The human resources landscape has changed at a rapid rate in the past decade. Incredible technological innovations, changing attitudes of employees and employers, and new management processes have dramatically altered the industry. To help you stay on top of these changes, here are the HR trends you definitely should not miss in 2017.
HR Trend 1: More HR software platforms to choose from
Technology is one of the key drivers of change within the sector. In 2017, there will be even more human resources software platforms to choose from and they will become much more advanced. Smartphone integration, advanced applicant tracking systems, online learning integration, benefits administration, and social media integration will become the norm. These systems will merge employee management and talent acquisition, creating extremely powerful platforms.
More companies are expected to build their own HR software platforms this year, using external developers or in-house staff. The end result will be more HR software platforms to choose from and a significant increase in their capabilities.
HR Trend 2: Less focus on perks, more focus on satisfaction
Companies like Facebook, Google, and Twitter created workplaces packed with many perks including free drinks, in-office gyms, ping pong tables, and massage therapists. Some smaller companies copied this approach in the hope of attracting talented staff members.
Unfortunately, many HR professionals have discovered that these kinds of perks aren’t always effective at attracting the best talent. Once every employer began offering perks, they became a bit meaningless and many employees aren’t interested in certain perks.
In 2017, there will be a stronger focus on improving the overall satisfaction of workers. That means increased learning opportunities, better benefits and better work-life balance, and more employee engagement — making sure that staff members are happy in their roles. Eventually, happy employees will create a buzz about the company and draw in new talent.
HR Trend 3: Social media will play a larger role in attracting candidates
Young people now use social media for much more than connecting with friends and posting photos of their meals! It has become their preferred mechanism for sharing information with colleagues and interacting with businesses. Many young people find traditional recruitment methods to be out of touch and prefer to work with companies that have a strong social media presence. HR professionals will need to use multiple social media platforms to reach talented young candidates.
HR Trend 4: Less paperwork involved in the hiring process
The amount of paperwork that HR professionals deal with will continue to decline in 2017. Thanks to more advanced HR software platforms and automated processes, professionals will spend less time filling in paperwork and more time managing people.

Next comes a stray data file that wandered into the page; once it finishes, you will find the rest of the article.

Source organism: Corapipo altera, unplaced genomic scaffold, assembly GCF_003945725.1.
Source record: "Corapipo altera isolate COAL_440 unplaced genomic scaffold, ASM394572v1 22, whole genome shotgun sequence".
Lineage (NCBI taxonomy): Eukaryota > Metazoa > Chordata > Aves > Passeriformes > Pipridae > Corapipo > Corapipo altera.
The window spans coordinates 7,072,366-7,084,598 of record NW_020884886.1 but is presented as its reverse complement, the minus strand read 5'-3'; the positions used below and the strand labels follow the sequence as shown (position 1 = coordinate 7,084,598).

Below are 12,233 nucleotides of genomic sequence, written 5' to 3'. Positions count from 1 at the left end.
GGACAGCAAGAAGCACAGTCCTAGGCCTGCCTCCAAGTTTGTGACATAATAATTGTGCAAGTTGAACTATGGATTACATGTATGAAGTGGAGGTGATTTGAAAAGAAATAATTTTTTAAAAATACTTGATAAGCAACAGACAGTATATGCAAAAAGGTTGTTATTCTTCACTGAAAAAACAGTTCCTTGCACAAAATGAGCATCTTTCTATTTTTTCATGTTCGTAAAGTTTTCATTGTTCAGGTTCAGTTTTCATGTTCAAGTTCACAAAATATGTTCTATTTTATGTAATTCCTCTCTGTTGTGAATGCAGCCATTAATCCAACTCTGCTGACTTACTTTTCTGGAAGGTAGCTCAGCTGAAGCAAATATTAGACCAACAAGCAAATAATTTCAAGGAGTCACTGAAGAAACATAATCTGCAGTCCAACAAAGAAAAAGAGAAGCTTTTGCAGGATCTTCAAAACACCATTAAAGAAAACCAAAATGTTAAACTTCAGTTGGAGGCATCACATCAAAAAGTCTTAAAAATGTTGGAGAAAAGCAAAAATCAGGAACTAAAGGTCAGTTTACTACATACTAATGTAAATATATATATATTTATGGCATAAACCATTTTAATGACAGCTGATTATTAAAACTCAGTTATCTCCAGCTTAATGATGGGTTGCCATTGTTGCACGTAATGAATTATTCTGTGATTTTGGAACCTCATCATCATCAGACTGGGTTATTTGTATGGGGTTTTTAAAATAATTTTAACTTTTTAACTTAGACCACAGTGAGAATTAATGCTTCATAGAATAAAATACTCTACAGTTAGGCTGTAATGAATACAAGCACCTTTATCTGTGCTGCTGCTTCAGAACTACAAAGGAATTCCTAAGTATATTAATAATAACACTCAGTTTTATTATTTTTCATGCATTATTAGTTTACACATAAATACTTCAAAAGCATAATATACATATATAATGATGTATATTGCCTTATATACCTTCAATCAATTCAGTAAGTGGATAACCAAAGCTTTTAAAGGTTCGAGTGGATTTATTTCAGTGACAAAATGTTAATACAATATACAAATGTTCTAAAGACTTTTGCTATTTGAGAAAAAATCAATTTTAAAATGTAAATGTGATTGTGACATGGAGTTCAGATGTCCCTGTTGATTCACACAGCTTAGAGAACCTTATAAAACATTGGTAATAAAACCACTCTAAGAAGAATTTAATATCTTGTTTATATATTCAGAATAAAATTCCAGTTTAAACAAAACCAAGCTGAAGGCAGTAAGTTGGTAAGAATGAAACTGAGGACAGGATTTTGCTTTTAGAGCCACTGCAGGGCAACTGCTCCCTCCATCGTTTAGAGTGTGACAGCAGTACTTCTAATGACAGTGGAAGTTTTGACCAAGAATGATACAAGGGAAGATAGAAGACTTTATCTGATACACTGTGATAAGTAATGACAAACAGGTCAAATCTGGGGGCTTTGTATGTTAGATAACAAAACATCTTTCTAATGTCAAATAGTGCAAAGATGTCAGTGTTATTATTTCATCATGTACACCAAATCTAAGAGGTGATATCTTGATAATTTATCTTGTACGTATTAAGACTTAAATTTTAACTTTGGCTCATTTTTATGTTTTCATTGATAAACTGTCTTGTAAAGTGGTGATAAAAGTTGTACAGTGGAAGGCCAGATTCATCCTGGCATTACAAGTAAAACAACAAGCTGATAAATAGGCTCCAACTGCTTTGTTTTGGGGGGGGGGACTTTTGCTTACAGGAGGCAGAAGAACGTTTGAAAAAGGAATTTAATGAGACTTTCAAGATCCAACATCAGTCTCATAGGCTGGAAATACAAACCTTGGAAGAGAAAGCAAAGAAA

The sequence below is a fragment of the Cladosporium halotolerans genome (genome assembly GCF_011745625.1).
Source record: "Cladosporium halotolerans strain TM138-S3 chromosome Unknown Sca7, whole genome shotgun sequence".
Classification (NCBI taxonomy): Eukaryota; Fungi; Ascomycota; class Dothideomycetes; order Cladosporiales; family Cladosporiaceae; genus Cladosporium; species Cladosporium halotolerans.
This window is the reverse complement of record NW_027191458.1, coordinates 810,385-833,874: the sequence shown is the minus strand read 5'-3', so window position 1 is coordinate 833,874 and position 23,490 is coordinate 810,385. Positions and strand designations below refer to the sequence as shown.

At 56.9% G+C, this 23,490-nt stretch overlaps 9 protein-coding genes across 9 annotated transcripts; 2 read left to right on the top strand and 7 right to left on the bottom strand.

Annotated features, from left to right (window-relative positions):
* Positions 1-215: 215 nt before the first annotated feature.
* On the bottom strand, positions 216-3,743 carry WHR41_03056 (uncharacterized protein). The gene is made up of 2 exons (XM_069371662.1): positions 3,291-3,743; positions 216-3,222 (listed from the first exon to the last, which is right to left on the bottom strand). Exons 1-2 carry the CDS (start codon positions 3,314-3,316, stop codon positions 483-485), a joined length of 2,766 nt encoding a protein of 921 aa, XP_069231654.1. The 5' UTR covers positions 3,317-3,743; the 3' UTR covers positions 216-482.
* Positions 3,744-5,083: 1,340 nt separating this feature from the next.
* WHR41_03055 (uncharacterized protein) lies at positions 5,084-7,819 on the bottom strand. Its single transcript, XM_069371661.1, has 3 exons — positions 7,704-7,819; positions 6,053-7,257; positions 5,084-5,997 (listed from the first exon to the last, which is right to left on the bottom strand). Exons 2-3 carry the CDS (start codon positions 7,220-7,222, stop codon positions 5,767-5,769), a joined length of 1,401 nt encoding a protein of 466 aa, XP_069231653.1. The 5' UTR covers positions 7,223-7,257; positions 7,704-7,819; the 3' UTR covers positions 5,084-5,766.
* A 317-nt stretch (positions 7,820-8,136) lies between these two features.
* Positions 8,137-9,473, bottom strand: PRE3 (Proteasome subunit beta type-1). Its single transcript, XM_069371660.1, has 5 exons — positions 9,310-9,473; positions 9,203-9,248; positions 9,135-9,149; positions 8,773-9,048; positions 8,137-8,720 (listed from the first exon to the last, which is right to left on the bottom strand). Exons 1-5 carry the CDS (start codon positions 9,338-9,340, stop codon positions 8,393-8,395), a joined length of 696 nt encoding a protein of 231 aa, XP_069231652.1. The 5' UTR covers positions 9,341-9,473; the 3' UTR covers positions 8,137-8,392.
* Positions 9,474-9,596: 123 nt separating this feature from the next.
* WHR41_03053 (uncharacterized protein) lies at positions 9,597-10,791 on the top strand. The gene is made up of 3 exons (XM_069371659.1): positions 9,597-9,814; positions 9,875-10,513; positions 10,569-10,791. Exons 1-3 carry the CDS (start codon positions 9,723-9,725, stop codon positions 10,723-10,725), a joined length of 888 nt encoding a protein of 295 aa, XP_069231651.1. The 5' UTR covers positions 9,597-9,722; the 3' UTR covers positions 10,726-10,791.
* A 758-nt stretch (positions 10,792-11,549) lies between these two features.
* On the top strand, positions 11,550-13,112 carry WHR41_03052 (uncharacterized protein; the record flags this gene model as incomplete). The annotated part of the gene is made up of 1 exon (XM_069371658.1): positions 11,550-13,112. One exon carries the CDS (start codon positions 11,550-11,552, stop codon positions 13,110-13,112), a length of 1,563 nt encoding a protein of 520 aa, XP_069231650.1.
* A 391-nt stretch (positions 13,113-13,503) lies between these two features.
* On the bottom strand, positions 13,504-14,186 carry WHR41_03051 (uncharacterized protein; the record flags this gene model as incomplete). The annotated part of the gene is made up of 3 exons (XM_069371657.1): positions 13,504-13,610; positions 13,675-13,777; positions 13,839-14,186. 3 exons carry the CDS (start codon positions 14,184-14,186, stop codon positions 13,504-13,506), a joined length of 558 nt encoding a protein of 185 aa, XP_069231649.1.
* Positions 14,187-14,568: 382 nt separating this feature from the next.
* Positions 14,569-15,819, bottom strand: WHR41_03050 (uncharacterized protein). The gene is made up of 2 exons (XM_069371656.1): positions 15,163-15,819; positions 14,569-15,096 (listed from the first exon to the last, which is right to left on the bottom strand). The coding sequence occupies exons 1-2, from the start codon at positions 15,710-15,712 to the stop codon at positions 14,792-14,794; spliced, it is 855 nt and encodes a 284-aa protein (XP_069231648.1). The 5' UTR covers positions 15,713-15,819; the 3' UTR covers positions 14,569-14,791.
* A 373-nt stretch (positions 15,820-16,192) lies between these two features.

Processes like performing a police check on a candidate will also become easier thanks to online services. Some HR platforms will even have the ability to perform an automated police check on candidates before they reach your desk.
HR Trend 5: Less focus on “culture fit”
In the past few years, many HR professionals have sought candidates that fit in with the culture of a workplace. They believed that it would help to create a workplace where employees could communicate easily and collaborate well together. Unfortunately, this practice has led to workplaces where employees are so much alike that they do not contribute anything new or unique.In 2017, more HR professionals are looking for candidates who can “add” to the culture of a workplace, bringing in new perspectives and ideas. Many tech companies have been hiring this way for years and have seen excellent results.
HR Trend 6: Performance reviews will go away
In 2016, some major companies decided to ditch performance reviews, including Accenture, Adobe, Deloitte, Dell, Microsoft, and IBM. This trend is expected to continue this year, with HR departments changing to a continuous feedback process. This process helps employees understand their strengths and weaknesses in the workplace and continually modify their performance. Most employees prefer this approach as it helps them become more engaged in their role.
HR Trend 7: Stronger focus on workspaces that promote workplace culture
The spaces in which people work has gained much more attention in recent years. Businesses now understand that a space must be curated to accommodate interaction, collaboration and workplace culture. Human resources professionals will increasingly be involved in the process of creating workplaces that are employee-friendly and help employees with different attributes reach maximum productivity.
Opinions expressed in this article are those of the author and not of The HR Gazette or its team members.